1) They work up what load gets a bullet stuck in the bore and what load blows up the gun. They average the two, then fine tune the load with a Ouija board or a dart board, and then get final approval from a committee of attorneys.

    2) They copy them from another load book

    3) They just make them up.

    In the above first process, the "W296" was a bigger target on the dart board than the "H110" that was harder to hit.

    Like wise with the Ouija board, the fingers were drawn toward the round curves of the 96.

    But the attorneys always put H110 first, because that was alphabetical, and thought H110 would be named first in a law suit.

    When loads were being made up, those drinking whiskey loved to yell, "WINCHESTER TWO NINDEE SIX!!", so it came first again.

    "Speer 12" H110 heavier loads suggest they spent more on attorneys than on Whiskey.
     
  19. CraigC
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    CraigC Member

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    Yes and I'm sure that Clark, with his Quickload software and reckless abandon, knows better than all the pros. Please. :rolleyes:
     
  20. MEHavey

    MEHavey Member

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    Interesting. Can you give us an example in which this is the case (and we have identical info on the case, primer, bullet type/manufacturer, and OAL?
     
  21. Clark

    Clark Member

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    I know science and engineering, that is how I made my fortune.
    And load books are neither. They are recipe books.
    Asking why a load book has different loads for the same powder is like asking how a cook book can have different recipes for different brands of chocolate chip cookies, when they are really the same chips.

    1) They tried some stuff
    2) They copied some stuff
    3) They made up some stuff.

    And you bought it.
     
  22. CraigC
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    CraigC Member

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    And you are probably the luckiest person I know of to still be alive.

    I guess you know better than Phil Sharpe, Elmer Keith, John Lachuk, P.O. Ackley, F.W. Mann, Julian Hatcher and every other authority who's ever written a book on the subject. Why haven't you written a book to share your ahem, knowledge, with the rest of the world? Or are you just satisfied sharing it with anonymous internet folks, as an anonymous internet folk, one post at a time?
     
  23. buck460XVR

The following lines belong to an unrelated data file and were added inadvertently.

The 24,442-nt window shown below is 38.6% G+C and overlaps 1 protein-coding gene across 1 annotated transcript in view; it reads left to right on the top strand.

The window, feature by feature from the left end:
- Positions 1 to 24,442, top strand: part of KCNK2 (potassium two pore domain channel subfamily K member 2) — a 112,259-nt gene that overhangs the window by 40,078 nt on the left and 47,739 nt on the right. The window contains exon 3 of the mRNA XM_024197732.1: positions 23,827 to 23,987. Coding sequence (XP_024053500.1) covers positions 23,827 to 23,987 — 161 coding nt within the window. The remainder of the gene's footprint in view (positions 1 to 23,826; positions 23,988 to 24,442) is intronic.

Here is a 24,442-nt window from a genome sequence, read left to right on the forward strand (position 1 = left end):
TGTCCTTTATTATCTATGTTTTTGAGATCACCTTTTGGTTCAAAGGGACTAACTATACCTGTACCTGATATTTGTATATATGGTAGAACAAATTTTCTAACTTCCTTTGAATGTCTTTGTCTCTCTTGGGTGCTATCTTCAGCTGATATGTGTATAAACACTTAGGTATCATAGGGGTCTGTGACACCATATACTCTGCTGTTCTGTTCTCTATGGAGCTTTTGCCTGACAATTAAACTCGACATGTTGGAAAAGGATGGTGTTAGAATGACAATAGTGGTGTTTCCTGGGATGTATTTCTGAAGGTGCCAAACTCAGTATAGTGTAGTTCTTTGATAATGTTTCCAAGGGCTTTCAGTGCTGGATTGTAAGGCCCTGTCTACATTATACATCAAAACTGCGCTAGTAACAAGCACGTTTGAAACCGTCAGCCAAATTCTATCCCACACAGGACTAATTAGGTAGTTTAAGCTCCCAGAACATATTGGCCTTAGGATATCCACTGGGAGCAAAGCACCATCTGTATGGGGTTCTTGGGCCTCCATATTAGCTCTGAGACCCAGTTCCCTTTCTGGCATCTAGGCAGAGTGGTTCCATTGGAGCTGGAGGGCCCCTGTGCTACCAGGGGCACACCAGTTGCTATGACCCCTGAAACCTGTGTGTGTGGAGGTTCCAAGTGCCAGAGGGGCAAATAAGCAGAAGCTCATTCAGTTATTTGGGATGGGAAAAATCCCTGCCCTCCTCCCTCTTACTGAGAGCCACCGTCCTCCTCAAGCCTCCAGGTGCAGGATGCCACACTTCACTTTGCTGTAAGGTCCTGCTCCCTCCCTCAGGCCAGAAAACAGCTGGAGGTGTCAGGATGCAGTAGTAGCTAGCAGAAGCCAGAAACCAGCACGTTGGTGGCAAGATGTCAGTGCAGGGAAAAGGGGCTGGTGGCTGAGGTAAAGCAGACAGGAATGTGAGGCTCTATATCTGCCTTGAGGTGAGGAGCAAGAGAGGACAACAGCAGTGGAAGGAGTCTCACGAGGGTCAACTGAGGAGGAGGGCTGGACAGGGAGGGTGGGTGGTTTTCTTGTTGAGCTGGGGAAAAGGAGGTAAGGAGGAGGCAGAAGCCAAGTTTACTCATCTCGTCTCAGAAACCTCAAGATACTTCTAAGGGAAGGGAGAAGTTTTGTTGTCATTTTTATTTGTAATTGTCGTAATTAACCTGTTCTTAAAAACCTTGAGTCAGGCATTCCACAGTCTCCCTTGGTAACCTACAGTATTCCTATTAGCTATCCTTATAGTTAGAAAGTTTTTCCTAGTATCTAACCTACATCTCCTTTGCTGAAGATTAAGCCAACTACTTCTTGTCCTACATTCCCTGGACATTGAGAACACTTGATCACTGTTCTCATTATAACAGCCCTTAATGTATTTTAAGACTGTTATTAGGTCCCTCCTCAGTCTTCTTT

buck460XVR Member

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    Sure...Speer Manual #14, page 1002. 300 gr GDHP using identical components, loading to same OAL and using the same test barrel and testing equipment.

    H110...... start 34 gr to a 36gr max.

    W296...... start 36gr to a 38 gr max.


    Lyman Manual #49, page 377. 225 gr Speer JHP using identical components, loading to same OAL and using the same test barrel and testing equipment.

    H110..... start 25 gr to a 26 gr max.

    W296 ..... start 24 gr to a 25 gr max.

    There are many more out there with similar ironies. The Speer book has some of the most variances from others I have seen, altho there are similar differences in the Hornady and Lyman manuals. Start loads in one exceeding max loads of the other. Also differences of start loads more than the 3% reduction recommended by Hodgdon.

    Ain't like I lose sleep over this. As I said I use H110/W296 all the time and have found their safe and accurate levels in all of my magnum handgun/carbines. Just one'na those things.
     
  24. MEHavey

    MEHavey Member

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    Here's a partial answer, in the pressure effects of only a 3% burn-rate variation between lots of the same powder.

    [​IMG]

    Now if the two testing sessions used different cases in addition to different testing times and powder lots..... :cuss:
     
  25. Clark

    Clark Member

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    i hear that St. Marks Powder, which is owned by General Dynamics and makes military powders, sells the powder to Hodgdon and Winchester. It is blended by St. Marks to attempt a consistent burning rate, put into drums and sold to both powder brands.

    I worked for 4 years at the Rocket Research center in the 1980s, and it got bought out by the above big company, and I will be getting a pension from them starting in 3 years.
    They kept offering me discount shot gun shells and I never got them, but I am going to cash those pension checks.